|The Rev. Dr. William Barber II leads marchers across the Edmund Pettus Bridge in Selma, Ala.|
Friday, March 13, 2015
Selma's historic call: Looking back, marching forward
As far as one’s eyes could see, the throng – perhaps as many as 70,000 – stretched up and down U.S. Route 80 and in between cross-streets drawn by the memory of that horrific event in 1965 Selma, Ala., when blood was spilled in pursuit of the right to vote.
Men, women and children from myriad parts of the country formed a 2015 chorus of multi-generational, multi-cultural and multi-ethnic marchers singing in unison the freedom songs that set the tone and temperament of the tumultuous civil rights movement: “Ain’t Gonna Let Nobody Turn Me Around” and “We Shall Overcome.”
The Edmund Pettus Bridge stretches across the Alabama River, standing as a symbol of defiance and a stark reminder of the tragic events that still wrench hearts 50 years later.
The death of Jimmy Lee Jackson ignited the movement in Selma, said the Rev. Dr. William Barber II, president of the North Carolina NAACP and leader of the North Carolina Forward Together Moral Movement, a healthcare initiative.
Jackson was a civil rights activist in Marion, Ala., and a deacon in the Baptist church when an Alabama state trooper shot him on Feb. 18th, 1965. He died eight days later; the victim of what Barber calls an “assassination.”
Selma’s hate also claimed the life of the Rev. James Reeb, a white Unitarian minister who was beaten to death. Seventeen members of Reeb’s family commemorated Bloody Sunday and reminded the marchers of Reeb’s gallantry and commitment to the “movement.”
“We came here, 17 of us, to stand with you in love and solidarity,” Reeb’s daughter said. “We are going to keep marching with you until justice is served.”
A group of white supremacists attacked her father on March 9th, 1965, after Dr. Martin Luther King Jr. called for the nation’s clergy to support the second attempt to march from Selma to Montgomery. Reeb died two days later.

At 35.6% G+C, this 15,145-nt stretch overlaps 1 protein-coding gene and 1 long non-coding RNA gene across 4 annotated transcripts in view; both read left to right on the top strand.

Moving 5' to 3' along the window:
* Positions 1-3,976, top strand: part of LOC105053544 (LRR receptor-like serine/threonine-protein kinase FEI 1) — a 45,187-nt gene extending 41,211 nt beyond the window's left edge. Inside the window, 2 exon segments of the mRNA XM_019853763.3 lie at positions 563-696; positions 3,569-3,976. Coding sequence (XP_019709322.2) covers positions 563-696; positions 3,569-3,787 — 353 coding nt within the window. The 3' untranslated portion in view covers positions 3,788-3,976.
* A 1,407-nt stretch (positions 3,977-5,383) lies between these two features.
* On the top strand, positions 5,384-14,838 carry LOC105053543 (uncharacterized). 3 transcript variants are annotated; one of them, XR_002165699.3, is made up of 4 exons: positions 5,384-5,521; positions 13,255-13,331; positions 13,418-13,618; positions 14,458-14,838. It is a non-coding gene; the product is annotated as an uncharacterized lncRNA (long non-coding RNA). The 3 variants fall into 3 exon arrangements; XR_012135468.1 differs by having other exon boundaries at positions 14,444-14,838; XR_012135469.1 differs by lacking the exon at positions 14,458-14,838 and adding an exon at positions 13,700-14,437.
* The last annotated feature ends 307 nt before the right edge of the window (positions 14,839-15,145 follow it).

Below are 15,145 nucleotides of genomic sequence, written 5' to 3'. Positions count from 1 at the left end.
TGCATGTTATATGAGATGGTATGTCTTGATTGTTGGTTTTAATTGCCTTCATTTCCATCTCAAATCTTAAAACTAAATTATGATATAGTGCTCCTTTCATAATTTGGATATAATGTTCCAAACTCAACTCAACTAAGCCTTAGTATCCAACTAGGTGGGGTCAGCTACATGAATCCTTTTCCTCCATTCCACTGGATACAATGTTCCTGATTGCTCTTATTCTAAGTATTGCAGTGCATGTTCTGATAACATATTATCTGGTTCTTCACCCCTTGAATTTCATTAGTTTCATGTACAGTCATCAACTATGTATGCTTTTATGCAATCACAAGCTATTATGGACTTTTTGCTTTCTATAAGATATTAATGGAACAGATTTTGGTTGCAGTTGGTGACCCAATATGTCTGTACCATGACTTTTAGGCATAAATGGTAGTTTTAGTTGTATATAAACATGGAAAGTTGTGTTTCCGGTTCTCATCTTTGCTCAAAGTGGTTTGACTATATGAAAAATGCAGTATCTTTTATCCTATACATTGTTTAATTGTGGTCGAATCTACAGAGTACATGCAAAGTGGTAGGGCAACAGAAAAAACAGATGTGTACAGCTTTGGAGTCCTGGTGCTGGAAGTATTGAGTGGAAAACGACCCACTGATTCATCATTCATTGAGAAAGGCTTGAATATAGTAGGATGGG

About five months later (Aug. 6th), the price paid by the Selma-connected faithful helped usher in the passage of the Voting Rights Act of 1965. Section 4 of the Voting Rights Act of 1966 bolstered that landmark legislation. Now, said Barber, “It’s time to fight again.”
Barber’s resolve is tied to the U.S. Supreme Court’s June 2013 decision striking down Section 4 as unconstitutional. “Chief Justice John Roberts said there was not enough racism in America to justify the Voting Rights Act,” Barber told the marchers.
“They did more with less. We have to do more with more,” said Barber, referring to the leaders and foot soldiers that fought and died for the right to vote in 1965 and encouraging the leaders and foot soldiers of today to call upon the moxie within themselves.
He blamed the Tea Party and the Koch brothers (Charles G. and David H. Koch) for today’s voter suppression tactics, saying the brothers, in part, are duly responsible.
“Voting is a right, a responsibility that we must exercise, and a ritual that everyone does,” said Randi Weingarten, president of the 1.6 million-member American Federation of Teachers and a member of the AFL-CIO.
While Barber and Weingarten both emphasized the importance of voting, Lucille Price lamented that young people don’t always participate in the political process.
“You know, young people piss me off because they don’t vote,” said Price, part of the Memphis contingent that joined people from all over the country at the historic event. The influx swelled the small Dallas County town up to its fringes.
Throughout the day, a cadre of young men tapped a rhythmic beat on djembe drums, entrepreneurs hawked food items and souvenirs, and the media swarmed over the humongous crowd.
“My feet are tired,” said Memphian Carolyn Matthews, who walked around almost non-stop for more than three hours until she finally tuckered out.
Matthews was part of a contingent of 50 Memphians that bussed into Selma on Sunday at noon. All, including the youngest marchers, were just as drained. Elaine Lee Turner, owner of Heritage Tours of Memphis, who chartered the bus to Selma, noted that she, too, could use some rest.
On Sunday evening, after a day none of them will ever forget, the travel-weary but soul-filled Memphians re-boarded their bus, recalled what intrigued them in Selma, and then slumbered as much as they could on the way back home.